Teetering on the brink
Student Robert Park on an inspirational UEL workshop with artist Richard Wilson
As a student of architecture, it is useful to grab some insight into the cultural environment in which we will soon be launching ourselves. The history and politics of development is complex and obtuse.
As such I was looking forward to a conference called The Production of Place, held by the MA Architecture, Sustainability & Design department at the University of East London at the end of December.
Keynote speakers included the bestselling author Iain Sinclair, Chris Pyke from the US Green Building Council, the Chilean architect Alberto Moletto and Tony Fretton. Topics were influenced by three given themes: ‘Global knowledge via local place’; ‘Making and Doing’; and ‘Insecurity in and of places’.
The production of place can often seem like a fierce and muddy battleground
The production of place can often seem like a fierce and muddy battleground in which the architect can only hope to play a positive role. As this influence is often hard to obtain it is prudent to spend quality time discussing why, where and how the act of design can make an impact, so that we are ready when the time comes.
In between the vigorous debates, a number of students at UEL, myself included, took part in a series of four-day ‘live research’ workshops. Alberto Moletto and Catalina Pollak engaged students in the task of using handmade technology to create surprising acoustic interactions in public places. Alan Chandler’s workshops resulted in a series of hard concrete sculptural casts of soft comfortable places.
I took part in a workshop led by the artist Richard Wilson, with Raphael Lee. A day was spent on site at the Woolwich river crossing. We collected as much raw data as we could – sketches, photographs, imprints of surface and edge. We presented these individual explorations back at the studio, but our conversations meandered.
The floor was covered with teetering towers and tunnels hastily fastened with tape
Richard suggested we stop talking and warm-up by making some basic forms using the stacking chairs that we were sitting on. By the end of the day we were still building. The floor was covered with teetering towers and tunnels hastily fastened with tape.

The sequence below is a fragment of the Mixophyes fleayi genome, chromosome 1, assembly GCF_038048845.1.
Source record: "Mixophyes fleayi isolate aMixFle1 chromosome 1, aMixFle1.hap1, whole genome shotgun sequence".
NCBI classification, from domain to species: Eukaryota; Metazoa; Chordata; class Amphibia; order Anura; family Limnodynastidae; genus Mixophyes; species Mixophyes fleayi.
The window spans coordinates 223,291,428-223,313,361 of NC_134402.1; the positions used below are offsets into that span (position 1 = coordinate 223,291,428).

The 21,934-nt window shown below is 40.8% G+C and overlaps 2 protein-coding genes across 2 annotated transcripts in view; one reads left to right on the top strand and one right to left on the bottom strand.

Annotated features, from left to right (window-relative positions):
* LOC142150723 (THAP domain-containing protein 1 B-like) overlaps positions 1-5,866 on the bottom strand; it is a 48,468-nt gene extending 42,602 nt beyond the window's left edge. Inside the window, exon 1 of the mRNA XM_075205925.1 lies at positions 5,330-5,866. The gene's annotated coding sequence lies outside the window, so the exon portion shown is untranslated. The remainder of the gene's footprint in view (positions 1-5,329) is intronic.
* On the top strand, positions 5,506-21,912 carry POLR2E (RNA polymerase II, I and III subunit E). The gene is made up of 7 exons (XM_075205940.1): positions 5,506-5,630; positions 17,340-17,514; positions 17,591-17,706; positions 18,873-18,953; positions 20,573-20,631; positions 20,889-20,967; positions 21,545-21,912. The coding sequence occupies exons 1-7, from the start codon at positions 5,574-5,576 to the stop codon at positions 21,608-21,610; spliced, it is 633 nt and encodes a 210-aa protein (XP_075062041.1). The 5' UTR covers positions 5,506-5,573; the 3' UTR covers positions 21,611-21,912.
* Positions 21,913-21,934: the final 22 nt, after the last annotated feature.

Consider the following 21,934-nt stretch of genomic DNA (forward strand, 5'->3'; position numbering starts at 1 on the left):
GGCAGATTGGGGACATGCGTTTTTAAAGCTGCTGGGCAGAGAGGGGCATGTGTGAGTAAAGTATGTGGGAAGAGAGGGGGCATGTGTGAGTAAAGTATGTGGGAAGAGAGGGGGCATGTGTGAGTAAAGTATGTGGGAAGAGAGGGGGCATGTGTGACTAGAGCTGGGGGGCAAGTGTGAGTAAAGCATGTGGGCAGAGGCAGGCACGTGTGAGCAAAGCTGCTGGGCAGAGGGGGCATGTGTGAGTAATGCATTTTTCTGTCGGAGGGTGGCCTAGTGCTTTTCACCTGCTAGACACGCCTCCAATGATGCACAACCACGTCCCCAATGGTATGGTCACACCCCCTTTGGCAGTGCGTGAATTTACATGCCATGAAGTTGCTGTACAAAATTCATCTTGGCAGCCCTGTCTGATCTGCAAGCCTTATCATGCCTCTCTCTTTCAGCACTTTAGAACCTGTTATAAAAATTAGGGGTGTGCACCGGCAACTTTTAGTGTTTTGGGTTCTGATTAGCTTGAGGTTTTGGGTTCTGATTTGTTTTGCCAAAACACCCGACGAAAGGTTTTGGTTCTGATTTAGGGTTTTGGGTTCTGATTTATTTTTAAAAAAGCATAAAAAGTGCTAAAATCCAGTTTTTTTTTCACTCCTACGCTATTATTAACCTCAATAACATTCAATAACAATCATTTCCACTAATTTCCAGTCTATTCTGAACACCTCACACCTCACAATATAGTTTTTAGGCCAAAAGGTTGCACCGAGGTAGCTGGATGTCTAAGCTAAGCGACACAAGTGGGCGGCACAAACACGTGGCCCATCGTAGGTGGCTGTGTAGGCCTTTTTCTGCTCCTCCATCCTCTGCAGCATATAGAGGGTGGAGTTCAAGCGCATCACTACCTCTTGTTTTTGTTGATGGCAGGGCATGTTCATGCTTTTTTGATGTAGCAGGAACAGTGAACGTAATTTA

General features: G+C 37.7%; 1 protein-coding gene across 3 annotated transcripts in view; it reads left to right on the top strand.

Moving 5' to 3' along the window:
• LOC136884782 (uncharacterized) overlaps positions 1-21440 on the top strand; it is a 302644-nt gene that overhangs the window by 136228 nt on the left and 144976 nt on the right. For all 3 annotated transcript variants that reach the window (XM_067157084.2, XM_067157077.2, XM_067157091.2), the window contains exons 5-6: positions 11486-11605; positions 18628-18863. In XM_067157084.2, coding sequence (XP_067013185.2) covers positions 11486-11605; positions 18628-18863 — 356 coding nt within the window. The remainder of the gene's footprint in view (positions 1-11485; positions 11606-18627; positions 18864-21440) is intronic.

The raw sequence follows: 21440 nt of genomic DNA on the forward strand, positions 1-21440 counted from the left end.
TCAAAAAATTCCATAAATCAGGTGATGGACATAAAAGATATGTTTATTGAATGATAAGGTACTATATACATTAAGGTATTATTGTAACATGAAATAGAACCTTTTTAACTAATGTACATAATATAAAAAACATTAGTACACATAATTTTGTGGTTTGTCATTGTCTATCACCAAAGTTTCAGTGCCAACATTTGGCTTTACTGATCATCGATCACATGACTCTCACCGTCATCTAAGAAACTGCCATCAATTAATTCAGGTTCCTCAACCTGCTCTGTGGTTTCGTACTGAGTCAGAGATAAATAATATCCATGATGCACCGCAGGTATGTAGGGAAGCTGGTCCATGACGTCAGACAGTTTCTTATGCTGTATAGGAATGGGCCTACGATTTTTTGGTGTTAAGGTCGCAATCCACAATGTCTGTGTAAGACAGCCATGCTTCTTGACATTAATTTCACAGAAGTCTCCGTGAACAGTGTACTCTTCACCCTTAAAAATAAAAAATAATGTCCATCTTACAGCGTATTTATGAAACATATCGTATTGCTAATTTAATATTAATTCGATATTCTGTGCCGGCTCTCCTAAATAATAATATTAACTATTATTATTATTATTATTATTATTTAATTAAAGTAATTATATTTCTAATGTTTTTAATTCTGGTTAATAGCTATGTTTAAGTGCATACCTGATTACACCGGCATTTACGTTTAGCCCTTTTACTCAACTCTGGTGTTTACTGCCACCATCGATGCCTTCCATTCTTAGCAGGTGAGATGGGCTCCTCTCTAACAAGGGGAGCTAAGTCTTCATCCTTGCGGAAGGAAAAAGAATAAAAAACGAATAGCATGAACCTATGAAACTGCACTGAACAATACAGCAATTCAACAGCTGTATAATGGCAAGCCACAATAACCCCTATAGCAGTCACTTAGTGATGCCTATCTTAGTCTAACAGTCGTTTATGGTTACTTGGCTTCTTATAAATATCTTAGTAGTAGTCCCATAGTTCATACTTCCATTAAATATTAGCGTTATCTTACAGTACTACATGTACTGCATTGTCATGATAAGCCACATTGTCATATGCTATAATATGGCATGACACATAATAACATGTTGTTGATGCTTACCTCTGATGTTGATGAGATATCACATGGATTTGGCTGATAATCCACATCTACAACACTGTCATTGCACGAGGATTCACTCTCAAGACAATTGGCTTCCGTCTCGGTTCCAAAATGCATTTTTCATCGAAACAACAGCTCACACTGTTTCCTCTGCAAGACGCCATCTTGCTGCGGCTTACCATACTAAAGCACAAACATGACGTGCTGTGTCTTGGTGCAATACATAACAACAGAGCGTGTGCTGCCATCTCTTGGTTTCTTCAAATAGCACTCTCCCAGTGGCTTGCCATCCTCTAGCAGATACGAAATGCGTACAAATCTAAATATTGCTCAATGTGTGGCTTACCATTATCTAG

By the following day, we had forgotten the details of our personal site investigations and had become focused on an emerging collaborative task – to use the chairs to create a large sculpture in the space that would reference the foot tunnel at Woolwich.
Every chair from the Architecture department was gathered up. Groups of 17 were laid horizontally in circles, and fastened with cable ties. The circles were lifted vertically and fastened together generously. As the chairs creaked and groaned we cleared studio detritus out of the way to gain an unencumbered escape route, but the structure held.
We were happy with the end result: it filled the space very well. Most importantly, we learnt some lessons that touched on the central themes of the conference. The piece of work that we produced together was as much to do with the place we were working in as the place we had visited.
It was the insecurity in the form that gave the final piece a lot of its presence in the studio
Through making and doing, rather than personal expression, we found a solution that encouraged us to work well together. And it was the insecurity in the form, its potential for collapse, that gave the final piece a lot of its presence in the studio. It was a great end to the term, and the sculpture was still standing in January when we returned to campus.
- Robert Park is a third year architectural student
The Production of Place was organised by Roland Karthaus, Adam Chandler & Juliet Sakyi-Ansah, and the exhibition was organised by Michelle Price – for further information, please visit www.tpop2012.co.uk